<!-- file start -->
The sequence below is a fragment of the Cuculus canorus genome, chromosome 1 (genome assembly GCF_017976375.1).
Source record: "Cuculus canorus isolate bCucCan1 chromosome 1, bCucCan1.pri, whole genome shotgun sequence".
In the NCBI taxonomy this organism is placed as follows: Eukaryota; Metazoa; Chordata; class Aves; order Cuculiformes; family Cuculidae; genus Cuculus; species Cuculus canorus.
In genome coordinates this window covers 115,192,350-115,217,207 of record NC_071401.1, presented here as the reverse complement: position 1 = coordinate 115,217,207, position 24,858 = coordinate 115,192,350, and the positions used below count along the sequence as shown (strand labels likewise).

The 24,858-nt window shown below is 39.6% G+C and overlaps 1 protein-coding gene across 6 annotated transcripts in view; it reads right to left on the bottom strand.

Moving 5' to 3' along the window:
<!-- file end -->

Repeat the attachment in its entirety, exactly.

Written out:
The sequence below is a fragment of the Cuculus canorus genome, chromosome 1 (genome assembly GCF_017976375.1).
Source record: "Cuculus canorus isolate bCucCan1 chromosome 1, bCucCan1.pri, whole genome shotgun sequence".
In the NCBI taxonomy this organism is placed as follows: Eukaryota; Metazoa; Chordata; class Aves; order Cuculiformes; family Cuculidae; genus Cuculus; species Cuculus canorus.
In genome coordinates this window covers 115,192,350-115,217,207 of record NC_071401.1, presented here as the reverse complement: position 1 = coordinate 115,217,207, position 24,858 = coordinate 115,192,350, and the positions used below count along the sequence as shown (strand labels likewise).

The 24,858-nt window shown below is 39.6% G+C and overlaps 1 protein-coding gene across 6 annotated transcripts in view; it reads right to left on the bottom strand.

Moving 5' to 3' along the window: